One other thing that should be noted is that both procedures are likely to be quick. Current estimates place both technologies at well under 1 h for a completed procedure based on a target volume of ∼4–6 cc (tumour volume of ∼1–2 cc, plus a margin). At present MRI and theatre time are costed at equivalent rates per h (£1000.00; EUR 1115.00; $1504.00), although this of course may change.

So, where next? Electroporation in the form of Nanoknife™ has been used in the USA (US Food and Drug Administration [FDA] 510[k] approval for tissue ablation) and in Europe to treat men with prostate cancer in a tissue-selective manner (Figs 1, 2), albeit in single-centre case-series. A registered, prospective development study of this technology is about to start in the UK (clinicaltrials.gov NCT01726894). The clinical regulatory pathway for the MRI-guided TRUS therapy is yet to be determined and may indeed be dependent on how the evaluation of medical devices is handled by the different regulatory agencies. It is no secret that the FDA is struggling to come up with phase III designs that do not incorporate some form of survival endpoint. Such endpoints will not only require thousands of patients to be recruited but will also take between 10 and 20 years to mature and many millions of dollars to deliver. This is clearly not going to happen, given the number of technologies that require evaluation, the current pressure on funding agencies and the absence of large pharmaceutical companies in this space. There are signs, however, that the FDA recognizes that an impasse exists and, in its desire to resolve this, has initiated a dialogue with patients and interested clinicians to see if a way forward can be agreed and delivered (Dr Peter Scardino, pers. comm.). The signs in the UK are much more optimistic. Multicentre prospective development studies are under way and recruiting well (Clinicaltrials.gov NCT01194648) [5]. Comparative effectiveness designs that incorporate surrogate endpoints that can be derived within a 5-year time frame are, at the time of writing, being considered by UK funding agencies (Professor Freddie Hamdy, pers. comm.). These new studies will be designed in such a way as to incorporate new technologies once their safety profile is secured. This emphasis on the ‘adaptive’ and ‘pragmatic’ will ensure that evaluation can stay at the forefront of technological development and not lag behind innovation or changes in practice [6].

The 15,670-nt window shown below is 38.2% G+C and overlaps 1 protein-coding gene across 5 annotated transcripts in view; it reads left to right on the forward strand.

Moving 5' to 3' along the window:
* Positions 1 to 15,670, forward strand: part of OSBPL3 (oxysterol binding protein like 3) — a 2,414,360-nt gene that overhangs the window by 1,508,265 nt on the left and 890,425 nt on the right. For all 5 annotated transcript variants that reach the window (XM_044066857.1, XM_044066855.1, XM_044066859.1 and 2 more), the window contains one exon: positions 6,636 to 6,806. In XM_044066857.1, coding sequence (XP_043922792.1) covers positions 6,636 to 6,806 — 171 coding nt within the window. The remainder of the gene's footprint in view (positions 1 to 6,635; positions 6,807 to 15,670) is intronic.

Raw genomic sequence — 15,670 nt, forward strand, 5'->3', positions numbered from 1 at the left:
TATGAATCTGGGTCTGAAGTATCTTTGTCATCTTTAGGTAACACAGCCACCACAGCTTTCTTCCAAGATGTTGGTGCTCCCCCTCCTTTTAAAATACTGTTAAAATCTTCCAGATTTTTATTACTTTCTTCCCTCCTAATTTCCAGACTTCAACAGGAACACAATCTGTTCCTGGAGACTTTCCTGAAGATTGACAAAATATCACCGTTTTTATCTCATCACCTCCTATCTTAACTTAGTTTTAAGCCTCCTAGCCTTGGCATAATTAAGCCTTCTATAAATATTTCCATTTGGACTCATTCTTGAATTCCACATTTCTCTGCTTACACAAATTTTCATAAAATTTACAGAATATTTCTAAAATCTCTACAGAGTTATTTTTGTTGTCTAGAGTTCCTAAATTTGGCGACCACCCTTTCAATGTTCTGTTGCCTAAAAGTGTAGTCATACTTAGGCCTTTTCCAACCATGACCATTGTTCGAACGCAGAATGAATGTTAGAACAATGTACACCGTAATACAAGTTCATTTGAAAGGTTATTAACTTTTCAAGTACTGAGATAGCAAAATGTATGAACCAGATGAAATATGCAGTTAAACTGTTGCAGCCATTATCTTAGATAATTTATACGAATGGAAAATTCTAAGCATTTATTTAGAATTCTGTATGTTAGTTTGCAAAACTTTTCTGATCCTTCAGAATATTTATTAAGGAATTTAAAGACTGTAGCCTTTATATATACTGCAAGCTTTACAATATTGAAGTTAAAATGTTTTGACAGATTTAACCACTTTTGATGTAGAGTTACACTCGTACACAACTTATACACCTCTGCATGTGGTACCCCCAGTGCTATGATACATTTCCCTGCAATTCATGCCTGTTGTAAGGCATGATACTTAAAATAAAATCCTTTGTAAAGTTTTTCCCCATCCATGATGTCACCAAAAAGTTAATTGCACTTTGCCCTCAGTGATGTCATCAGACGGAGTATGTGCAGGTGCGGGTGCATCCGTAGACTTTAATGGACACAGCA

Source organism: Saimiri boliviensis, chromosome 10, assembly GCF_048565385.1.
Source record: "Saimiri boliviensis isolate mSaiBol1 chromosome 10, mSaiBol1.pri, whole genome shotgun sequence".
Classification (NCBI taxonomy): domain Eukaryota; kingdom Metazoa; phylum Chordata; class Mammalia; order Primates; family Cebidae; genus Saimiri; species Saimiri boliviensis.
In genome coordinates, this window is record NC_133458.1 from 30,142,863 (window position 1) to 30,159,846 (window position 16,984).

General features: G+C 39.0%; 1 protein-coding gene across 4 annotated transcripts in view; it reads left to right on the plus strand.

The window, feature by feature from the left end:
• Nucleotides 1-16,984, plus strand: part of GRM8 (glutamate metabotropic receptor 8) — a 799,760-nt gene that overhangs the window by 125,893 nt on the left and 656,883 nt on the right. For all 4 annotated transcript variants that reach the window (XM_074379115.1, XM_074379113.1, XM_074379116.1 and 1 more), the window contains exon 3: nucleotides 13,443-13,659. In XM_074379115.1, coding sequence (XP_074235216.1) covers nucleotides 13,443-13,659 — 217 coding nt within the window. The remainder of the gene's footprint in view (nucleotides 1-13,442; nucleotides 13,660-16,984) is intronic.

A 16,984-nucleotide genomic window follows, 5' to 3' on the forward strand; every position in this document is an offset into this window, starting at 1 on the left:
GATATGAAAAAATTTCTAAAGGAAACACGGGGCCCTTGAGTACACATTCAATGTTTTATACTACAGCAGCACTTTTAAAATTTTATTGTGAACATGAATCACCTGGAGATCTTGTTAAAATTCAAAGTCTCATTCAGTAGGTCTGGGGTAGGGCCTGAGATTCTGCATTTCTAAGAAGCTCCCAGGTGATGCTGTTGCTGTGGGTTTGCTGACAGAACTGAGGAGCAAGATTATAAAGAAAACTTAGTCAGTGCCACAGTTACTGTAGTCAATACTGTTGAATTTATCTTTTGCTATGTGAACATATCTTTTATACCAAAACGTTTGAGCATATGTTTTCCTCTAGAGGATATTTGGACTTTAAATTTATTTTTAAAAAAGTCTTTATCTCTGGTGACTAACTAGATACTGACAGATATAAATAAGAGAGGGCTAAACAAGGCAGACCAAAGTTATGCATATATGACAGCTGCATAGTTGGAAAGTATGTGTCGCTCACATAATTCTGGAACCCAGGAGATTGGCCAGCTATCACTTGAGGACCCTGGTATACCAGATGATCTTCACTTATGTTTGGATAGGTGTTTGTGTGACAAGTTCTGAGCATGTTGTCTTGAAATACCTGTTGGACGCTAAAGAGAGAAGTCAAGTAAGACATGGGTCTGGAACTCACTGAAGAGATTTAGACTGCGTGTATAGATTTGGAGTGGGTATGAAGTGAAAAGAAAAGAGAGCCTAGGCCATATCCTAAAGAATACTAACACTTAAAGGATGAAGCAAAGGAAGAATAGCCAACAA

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Figure 1. T1 Gadolinium MRI taken preoperatively, showing tumour (Gleason 3 + 4) arising from the anterior fibromuscular septum to the left of the midline.

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Figure 2. T1 Gadolinium MRI taken 1-week after NanoknifeTM irreversible electroporation demonstrating absence of perfusion to the treated area.

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Conflict of Interest

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Mark Emberton is a principal investigator in a number of trials evaluating focal therapies. These are supported by the Wellcome Trust, STEBA Biotech, Prostate Cancer UK, Angiodynamics INC and by Sonacare INC. He has acted as consultant to both Sonacare INC and STEBA Biotech in this capacity. Mark Emberton's research activity is supported by the National Institute of Health Research through the UCLH/UCL Biomedical Research Centre, London UK.

References

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  2. Conflict of Interest
  3. References